Ceres: An ocean world in the asteroid belt – Astronomy Magazine

The Dawn mission was launched in 2007 with an unconventional ion engine that let it first orbit Vesta, the asteroid belts second largest object, for 14 months before venturing on to Ceres in 2012. No single mission had ever orbited two extraterrestrial worlds before.

Vesta is a dry body almost like the Moon, Dawn Principal Investigator Carol Raymond of JPL tells Astronomy. Ceres we knew was a very water-rich object that had retained volatiles from the time it had formed. The two were sitting there like plums. The low-hanging fruit.

Ceres started to tease its secrets to astronomers with Dawns first glimpses of the dwarf planet in early 2015. A pair of weird white spots stood out from afar, shining like cats eyes in the dark. More of these bright features became apparent on approach, and they ended up at the center of scientists efforts to understand Ceres.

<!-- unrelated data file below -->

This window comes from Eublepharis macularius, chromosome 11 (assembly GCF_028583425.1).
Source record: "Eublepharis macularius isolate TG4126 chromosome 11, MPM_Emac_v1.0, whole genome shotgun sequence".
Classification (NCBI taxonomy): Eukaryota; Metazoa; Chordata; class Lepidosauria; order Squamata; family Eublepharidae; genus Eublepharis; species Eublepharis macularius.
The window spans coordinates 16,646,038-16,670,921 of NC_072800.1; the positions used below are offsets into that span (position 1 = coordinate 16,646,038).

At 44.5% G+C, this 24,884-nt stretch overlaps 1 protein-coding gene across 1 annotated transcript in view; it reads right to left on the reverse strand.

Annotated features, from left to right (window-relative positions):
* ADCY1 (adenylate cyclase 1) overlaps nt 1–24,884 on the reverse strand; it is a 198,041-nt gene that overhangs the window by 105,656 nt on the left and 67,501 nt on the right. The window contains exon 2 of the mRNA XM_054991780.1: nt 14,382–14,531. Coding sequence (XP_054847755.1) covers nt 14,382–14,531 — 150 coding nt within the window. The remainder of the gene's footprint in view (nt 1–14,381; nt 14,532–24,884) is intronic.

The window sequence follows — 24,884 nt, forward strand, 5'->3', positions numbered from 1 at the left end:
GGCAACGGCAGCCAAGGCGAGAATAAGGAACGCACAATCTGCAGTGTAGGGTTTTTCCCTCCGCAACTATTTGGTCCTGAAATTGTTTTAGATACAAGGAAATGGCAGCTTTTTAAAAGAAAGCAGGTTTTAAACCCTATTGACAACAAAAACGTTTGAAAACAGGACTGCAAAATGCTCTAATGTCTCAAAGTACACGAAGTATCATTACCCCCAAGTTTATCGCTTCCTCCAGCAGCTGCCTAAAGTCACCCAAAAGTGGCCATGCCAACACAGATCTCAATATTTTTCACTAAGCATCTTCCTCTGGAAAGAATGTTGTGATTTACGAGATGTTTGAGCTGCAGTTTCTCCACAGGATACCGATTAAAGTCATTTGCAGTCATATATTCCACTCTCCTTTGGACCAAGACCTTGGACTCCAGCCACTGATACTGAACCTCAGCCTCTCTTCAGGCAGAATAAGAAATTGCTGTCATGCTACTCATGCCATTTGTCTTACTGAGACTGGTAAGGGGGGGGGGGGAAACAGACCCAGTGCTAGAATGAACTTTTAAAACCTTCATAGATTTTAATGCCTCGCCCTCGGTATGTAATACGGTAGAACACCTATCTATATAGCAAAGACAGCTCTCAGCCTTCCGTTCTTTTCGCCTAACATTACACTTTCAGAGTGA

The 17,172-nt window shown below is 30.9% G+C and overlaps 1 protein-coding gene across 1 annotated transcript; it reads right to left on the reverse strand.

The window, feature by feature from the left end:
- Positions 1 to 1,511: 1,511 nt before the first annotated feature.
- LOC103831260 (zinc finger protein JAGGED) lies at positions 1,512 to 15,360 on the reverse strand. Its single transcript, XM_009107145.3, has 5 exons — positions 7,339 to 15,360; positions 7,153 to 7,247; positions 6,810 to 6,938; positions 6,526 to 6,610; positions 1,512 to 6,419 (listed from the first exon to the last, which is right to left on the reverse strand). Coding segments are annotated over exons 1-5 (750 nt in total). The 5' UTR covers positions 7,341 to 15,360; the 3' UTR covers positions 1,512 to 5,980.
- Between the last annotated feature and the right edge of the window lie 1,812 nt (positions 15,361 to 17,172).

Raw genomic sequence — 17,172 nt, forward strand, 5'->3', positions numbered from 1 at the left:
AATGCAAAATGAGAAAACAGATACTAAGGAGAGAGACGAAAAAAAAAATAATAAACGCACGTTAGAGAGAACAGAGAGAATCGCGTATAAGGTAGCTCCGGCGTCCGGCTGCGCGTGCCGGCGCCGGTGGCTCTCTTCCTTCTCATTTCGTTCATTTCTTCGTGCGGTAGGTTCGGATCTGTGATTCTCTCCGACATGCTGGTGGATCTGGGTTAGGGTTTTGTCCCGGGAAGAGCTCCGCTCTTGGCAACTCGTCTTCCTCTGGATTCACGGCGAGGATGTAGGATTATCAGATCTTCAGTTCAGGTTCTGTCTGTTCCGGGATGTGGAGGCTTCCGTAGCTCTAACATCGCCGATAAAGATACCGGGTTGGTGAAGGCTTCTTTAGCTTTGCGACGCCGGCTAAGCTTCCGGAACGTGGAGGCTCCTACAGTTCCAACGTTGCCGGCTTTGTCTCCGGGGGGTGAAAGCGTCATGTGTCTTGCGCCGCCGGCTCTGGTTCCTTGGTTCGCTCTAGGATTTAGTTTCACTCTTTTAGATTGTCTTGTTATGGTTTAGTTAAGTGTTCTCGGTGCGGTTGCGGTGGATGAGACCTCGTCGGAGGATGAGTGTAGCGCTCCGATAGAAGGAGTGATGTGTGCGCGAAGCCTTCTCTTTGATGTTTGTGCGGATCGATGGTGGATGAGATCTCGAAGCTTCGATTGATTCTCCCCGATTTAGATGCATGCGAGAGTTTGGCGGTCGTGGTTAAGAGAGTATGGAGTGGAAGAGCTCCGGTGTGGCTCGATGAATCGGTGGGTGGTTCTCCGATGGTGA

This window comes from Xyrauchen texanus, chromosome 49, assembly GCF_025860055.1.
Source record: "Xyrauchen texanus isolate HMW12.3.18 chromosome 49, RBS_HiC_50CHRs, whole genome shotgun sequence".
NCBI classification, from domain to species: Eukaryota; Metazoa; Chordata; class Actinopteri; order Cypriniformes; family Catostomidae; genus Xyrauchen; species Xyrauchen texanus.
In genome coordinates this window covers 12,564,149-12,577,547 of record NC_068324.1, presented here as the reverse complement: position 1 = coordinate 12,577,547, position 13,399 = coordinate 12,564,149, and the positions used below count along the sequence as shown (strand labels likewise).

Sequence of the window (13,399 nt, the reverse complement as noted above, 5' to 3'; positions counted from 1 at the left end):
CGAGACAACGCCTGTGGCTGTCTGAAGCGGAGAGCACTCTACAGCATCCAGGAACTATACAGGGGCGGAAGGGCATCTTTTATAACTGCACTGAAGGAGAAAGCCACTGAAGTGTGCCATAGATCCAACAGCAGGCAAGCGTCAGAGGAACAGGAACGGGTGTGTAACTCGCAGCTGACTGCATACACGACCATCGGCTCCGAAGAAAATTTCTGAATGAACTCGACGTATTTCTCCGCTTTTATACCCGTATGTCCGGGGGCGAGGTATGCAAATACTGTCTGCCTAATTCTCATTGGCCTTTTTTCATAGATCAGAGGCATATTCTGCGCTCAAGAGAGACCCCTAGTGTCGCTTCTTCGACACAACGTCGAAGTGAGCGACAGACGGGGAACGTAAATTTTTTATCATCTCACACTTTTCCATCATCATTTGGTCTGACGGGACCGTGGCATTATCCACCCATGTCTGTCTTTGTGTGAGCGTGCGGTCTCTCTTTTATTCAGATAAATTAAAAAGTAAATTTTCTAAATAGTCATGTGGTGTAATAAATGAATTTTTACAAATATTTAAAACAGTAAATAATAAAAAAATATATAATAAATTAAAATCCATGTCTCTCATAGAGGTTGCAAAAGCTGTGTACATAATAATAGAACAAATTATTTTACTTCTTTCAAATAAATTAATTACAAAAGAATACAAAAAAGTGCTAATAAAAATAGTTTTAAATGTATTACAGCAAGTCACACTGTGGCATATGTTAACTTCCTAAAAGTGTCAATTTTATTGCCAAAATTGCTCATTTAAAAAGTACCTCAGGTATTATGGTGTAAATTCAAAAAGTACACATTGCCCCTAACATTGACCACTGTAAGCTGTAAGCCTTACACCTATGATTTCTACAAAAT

Much of Ceres story was apparent within just a few of Dawn's arrival, but scientists still felt they had more to learn, so NASA extended Dawns mission for a second run. This let the spacecraft keep collecting data until 2018, when it finally ran out of fuel. This latest batch of research was collected during that extended phase.

And as Dawn gathered higher resolution images, it started to unravel intimate details of the worlds surface and its ancient history. Among other things, the spacecraft spotted a lone mountain that stretches some 21,000 feet (6,400 meters) above the surface, taller than Denali, North Americas tallest peak.

Ceres' white spots sit inside Occator Crater, which stretches across 57 miles (92 kilometers) of the world's northern hemisphere. Another place with a prominent bright spot is within smaller Haulani Crater, named for the Hawaiian goddess of plants. Its one of the dwarf planet's youngest features.

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Ceres: An ocean world in the asteroid belt - Astronomy Magazine

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